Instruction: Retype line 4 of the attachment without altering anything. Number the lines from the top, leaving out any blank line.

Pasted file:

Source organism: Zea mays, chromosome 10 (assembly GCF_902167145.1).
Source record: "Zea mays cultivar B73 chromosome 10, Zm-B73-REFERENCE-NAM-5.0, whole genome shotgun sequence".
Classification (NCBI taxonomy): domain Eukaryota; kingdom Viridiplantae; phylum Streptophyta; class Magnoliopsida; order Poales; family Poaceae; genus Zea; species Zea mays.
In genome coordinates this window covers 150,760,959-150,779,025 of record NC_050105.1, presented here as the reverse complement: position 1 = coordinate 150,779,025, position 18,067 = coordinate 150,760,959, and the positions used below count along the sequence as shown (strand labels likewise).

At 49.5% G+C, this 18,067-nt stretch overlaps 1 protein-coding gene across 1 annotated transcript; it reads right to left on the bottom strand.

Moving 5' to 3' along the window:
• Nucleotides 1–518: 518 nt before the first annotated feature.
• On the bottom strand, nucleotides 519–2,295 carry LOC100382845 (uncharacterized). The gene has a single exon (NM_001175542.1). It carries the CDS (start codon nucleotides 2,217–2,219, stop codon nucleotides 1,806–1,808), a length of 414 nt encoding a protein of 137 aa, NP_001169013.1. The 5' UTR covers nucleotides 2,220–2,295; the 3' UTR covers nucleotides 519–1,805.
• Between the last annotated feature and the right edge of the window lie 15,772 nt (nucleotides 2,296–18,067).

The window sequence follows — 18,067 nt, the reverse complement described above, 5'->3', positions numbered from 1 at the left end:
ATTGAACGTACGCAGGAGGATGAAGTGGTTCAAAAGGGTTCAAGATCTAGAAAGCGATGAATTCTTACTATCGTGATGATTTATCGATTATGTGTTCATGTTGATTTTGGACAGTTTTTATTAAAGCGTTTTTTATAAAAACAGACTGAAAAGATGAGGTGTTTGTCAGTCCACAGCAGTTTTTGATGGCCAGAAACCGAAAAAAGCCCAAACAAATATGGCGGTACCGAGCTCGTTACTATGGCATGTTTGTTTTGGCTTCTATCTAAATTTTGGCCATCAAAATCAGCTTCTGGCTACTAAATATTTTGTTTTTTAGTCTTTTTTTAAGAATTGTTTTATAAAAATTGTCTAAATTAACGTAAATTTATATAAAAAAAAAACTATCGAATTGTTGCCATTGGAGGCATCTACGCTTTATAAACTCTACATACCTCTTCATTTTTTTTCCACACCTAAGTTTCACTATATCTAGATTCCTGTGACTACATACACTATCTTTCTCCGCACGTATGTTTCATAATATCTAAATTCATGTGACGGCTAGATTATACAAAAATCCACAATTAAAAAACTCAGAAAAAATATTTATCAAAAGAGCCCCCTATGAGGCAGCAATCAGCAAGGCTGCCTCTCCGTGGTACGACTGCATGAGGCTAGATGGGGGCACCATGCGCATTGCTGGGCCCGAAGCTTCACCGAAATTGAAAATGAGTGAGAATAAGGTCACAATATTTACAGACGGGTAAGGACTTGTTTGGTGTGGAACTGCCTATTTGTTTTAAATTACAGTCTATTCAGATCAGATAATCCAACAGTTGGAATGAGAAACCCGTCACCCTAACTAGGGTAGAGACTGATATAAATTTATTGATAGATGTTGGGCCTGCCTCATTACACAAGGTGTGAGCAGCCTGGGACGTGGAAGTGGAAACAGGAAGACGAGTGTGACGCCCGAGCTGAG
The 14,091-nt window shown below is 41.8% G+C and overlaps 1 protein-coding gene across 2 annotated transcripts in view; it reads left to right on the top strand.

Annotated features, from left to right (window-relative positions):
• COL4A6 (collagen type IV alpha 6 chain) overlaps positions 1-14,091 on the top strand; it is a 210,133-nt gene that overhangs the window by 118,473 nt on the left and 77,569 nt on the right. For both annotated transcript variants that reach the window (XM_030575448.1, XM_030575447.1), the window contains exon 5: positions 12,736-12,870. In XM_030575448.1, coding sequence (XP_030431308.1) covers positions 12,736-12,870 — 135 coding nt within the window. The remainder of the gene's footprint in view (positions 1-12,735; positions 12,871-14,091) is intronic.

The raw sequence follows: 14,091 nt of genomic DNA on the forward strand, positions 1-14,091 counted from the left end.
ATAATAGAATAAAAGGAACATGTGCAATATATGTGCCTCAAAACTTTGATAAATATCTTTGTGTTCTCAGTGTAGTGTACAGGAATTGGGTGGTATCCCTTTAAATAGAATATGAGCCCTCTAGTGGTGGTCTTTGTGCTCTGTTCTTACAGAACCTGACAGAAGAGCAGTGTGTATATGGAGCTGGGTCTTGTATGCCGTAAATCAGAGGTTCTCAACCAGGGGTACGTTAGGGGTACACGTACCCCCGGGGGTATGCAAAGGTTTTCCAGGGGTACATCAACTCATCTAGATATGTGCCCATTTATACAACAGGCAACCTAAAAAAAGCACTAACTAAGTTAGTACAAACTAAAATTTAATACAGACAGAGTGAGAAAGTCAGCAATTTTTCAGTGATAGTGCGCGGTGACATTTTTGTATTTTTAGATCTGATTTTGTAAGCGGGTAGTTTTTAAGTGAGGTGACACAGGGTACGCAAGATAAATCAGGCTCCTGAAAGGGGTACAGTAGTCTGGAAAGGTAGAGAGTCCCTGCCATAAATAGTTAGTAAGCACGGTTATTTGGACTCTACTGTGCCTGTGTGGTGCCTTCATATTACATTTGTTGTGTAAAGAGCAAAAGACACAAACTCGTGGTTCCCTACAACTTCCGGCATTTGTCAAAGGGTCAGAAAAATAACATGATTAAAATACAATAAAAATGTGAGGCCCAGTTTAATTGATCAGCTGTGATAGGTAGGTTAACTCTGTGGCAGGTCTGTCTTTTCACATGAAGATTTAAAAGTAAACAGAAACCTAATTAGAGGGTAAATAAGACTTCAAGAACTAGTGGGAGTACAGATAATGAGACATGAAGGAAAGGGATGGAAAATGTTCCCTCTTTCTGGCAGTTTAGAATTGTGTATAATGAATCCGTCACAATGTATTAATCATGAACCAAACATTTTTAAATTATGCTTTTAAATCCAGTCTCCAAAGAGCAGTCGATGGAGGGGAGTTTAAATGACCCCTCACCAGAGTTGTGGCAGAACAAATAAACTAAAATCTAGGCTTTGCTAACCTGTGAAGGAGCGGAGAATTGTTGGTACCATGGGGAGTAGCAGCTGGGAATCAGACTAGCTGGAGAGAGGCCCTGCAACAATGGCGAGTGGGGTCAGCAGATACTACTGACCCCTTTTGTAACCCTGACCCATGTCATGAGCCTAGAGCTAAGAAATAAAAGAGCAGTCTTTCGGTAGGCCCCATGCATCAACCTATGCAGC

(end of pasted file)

In genome coordinates this window covers 150,760,959-150,779,025 of record NC_050105.1, presented here as the reverse complement: position 1 = coordinate 150,779,025, position 18,067 = coordinate 150,760,959, and the positions used below count along the sequence as shown (strand labels likewise).